That first night, swaying in the current, our fenders crunching against the smaller boat, it seemed that we were still at sea, that is, until the first depth charge exploded. I sleep next to the outside hull, and I not only heard it, I felt it! By now, we blithely sleep through the racket, knowing that the Navy does this at random each night to thwart any Tamil Tiger frogmen from entering the port by sea and bombing their ships. Since I can see the hulk of the ship from the deck of Pacific Bliss, these random charges every night are actually comforting. Strange, how a person adapts to what he cannot change.

When we climb off our ship onto the sea wall, we walk along the huge concrete quay, past the smiling navy guys, and have gotten to know quite a few of them. We walk past the guardhouse, where the three or four guards stand watch in their cinnamon-colored, short-sleeved uniforms.

One night, Tissa, our agent, invited us to his house for a curry dinner. When Gunter, Chris and I were introduced, we realized that we recognized his wife as one of the guards! His youngest, a toddler openly stared at my white face and blonde hair, but she eventually came to sit on my lap and to finger my Thai bracelet, which I gave her. That night was one of the many Sri Lankan holidays; eventually the three-level house filled with parents, brothers and sisters-in-laws and their children. Still, they all waited, watching us while we ate the standard rice and curry with a fork and spoon. Later, I knew, they would take bowls and eat with their hands. But not while we were still there. It would be impolite to eat in front of their guests.

Our Tour. The South Coast.

Past Galle, we continued south to the home of The Lace Lady. She is not the lady from whom I bought from back in 2004 at the Old Dutch Fort. “That lady?” she said. “I think perhaps she is no longer there.”

The lace lady

“From the tsunami?” I asked, afraid to know the answer, the answer I’d dreaded ever since I saw this stretch of devastation on TV that December 26th.

“I don’t think she made it.”

“I was afraid of that,” I said. I had given her home-made lace pieces to many of my special friends. But I purchased more gifts from this new lace lady, whose work was just as exquisite and time-consuming. A full-sized lace tablecloth takes four months to weave.


We reached the stretch of coastline known for the stilt fishermen. The stilts were there, but the fishermen were not. Our driver, Gamini, stopped anyway. A woman met me as I crossed the road to the beach. She wanted money to have two fishermen pose for me on the stilts. “They only fish in the late afternoon,” she said. “Not now.”

“O.K” I agreed. It was the first time I had paid for a photo. But in Sri Lanka, it was not to be the last.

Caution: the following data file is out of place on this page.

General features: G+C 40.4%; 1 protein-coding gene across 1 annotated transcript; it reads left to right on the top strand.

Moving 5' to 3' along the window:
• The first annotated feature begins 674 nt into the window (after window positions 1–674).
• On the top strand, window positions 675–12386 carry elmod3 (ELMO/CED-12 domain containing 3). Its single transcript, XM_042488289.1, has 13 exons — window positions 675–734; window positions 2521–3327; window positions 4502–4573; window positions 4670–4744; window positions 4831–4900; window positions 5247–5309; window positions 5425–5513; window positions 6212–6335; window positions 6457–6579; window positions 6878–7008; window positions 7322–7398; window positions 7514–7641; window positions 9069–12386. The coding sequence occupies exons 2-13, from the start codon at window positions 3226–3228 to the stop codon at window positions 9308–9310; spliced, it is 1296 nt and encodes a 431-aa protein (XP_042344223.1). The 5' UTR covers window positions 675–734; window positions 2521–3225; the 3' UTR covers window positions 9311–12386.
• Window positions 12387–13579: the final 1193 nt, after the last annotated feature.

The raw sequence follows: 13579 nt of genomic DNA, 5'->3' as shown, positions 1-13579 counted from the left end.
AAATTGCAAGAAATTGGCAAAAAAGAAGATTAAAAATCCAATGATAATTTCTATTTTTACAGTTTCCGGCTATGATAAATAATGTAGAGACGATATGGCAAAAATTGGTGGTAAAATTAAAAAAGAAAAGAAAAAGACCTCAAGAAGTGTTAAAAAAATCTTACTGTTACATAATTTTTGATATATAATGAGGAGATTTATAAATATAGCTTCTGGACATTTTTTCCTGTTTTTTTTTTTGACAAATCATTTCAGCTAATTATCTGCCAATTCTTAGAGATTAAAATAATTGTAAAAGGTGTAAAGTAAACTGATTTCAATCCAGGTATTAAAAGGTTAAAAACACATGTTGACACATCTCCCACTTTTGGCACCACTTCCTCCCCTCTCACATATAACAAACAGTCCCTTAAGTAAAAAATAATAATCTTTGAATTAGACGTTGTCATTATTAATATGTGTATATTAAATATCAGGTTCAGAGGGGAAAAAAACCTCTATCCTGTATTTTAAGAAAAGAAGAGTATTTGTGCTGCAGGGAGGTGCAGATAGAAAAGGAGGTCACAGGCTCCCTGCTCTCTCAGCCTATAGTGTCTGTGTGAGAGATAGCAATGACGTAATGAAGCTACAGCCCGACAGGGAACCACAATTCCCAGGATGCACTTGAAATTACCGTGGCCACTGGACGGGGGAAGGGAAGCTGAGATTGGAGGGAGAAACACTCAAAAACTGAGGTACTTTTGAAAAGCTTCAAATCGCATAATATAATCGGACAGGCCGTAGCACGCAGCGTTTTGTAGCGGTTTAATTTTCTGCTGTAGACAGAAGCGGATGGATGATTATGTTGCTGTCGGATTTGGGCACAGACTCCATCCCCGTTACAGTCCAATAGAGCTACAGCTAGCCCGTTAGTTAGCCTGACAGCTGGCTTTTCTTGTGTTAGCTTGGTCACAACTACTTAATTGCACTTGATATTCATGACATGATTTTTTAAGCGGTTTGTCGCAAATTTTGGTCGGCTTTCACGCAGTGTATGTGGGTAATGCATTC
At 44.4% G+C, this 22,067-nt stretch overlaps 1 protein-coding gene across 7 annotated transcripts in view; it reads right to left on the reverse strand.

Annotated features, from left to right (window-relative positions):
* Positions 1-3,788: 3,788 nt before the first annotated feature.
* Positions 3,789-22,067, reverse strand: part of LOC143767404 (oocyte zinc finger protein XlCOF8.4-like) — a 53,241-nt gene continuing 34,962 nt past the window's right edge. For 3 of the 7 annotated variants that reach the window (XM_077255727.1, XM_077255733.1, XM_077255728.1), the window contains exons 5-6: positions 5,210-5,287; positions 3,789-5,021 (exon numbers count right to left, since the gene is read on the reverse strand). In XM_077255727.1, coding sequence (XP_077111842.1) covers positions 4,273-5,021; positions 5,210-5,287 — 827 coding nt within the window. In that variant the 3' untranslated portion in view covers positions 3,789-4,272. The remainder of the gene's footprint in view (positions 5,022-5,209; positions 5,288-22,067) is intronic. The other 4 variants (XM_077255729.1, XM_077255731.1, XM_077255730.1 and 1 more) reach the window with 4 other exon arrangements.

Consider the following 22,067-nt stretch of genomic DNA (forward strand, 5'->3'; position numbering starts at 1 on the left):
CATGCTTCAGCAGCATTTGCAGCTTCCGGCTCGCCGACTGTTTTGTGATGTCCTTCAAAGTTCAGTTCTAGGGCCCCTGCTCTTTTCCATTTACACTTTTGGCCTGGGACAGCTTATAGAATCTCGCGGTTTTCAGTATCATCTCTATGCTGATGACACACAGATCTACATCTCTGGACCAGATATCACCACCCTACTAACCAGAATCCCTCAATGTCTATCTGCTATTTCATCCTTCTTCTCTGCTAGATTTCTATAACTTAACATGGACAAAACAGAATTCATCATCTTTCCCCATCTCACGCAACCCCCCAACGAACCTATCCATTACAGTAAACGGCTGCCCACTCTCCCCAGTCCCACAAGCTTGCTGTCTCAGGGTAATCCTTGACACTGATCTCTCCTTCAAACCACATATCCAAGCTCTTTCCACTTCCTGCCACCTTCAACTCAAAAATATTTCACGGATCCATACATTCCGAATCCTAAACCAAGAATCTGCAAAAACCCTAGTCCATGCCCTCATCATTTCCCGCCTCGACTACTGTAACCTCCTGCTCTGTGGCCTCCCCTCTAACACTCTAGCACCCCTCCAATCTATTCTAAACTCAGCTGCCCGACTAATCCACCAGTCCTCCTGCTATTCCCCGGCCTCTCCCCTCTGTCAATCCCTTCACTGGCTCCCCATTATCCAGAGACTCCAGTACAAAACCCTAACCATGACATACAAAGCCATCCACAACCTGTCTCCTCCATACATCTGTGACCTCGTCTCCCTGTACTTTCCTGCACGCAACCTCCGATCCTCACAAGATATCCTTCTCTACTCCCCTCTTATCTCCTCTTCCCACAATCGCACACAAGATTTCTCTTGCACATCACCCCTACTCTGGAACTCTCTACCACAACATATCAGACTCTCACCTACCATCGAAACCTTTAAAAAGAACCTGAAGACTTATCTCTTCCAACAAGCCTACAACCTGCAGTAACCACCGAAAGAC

Stilt fishermen







Our next stop was the Dondra Lighthouse. I was familiar with the landmark on our electronic and paper charts, so seeing it close up and personal was special. It stands on Sri Lanka’s southernmost extremity, so one can see the coast from either side.


As we headed eastward from Tangalla, the scenery changed from the lush green of the southwest to more open landscapes. We were now in Sri Lanka’s dry zone. We passed a series of salt pans, attracting shore birds such as flamingo, spot-billed pelicans, terns, gulls, ducks and hundreds of egrets.

Our goal for the first day was Ruhuna National Park (Yala), which is Sri Lanka’s most popular park and the best one for spotting a variety of mammals. We checked in quickly at Priyankara Tour Inn in nearby Tissa—a simple guesthouse, but OK since we didn’t plan to use it for more than a bed-and-breakfast.

The park covers 386 square miles of scrub jungle, open savannah, riverine woodland, which rims a long stretch of Sri Lanka’s southeast coast. About 50 square miles are open to visitors. The hotel set us up with a jeep and driver and we were off, jostling and bumping for hours until darkness descended like a blanket over the park. We managed to see three elephants in the wild, a first for us. The last two were actually outside the park area—it seems they don’t know where the boundary is! The bird life was spectacular, especially the herons, egrets, and peacocks. We also saw a grey langur monkey in the branch of a dead tree—a great photo op—along with mongoose, deer, wild boars, crocodiles, jungle fowl, and lots of water buffalo. An African safari it is not; 19th century British hunters shot thousands of the region’s elephant and leopard, and poachers continue to take illegal game.

Yala Park

End of Part 1

(to be continued)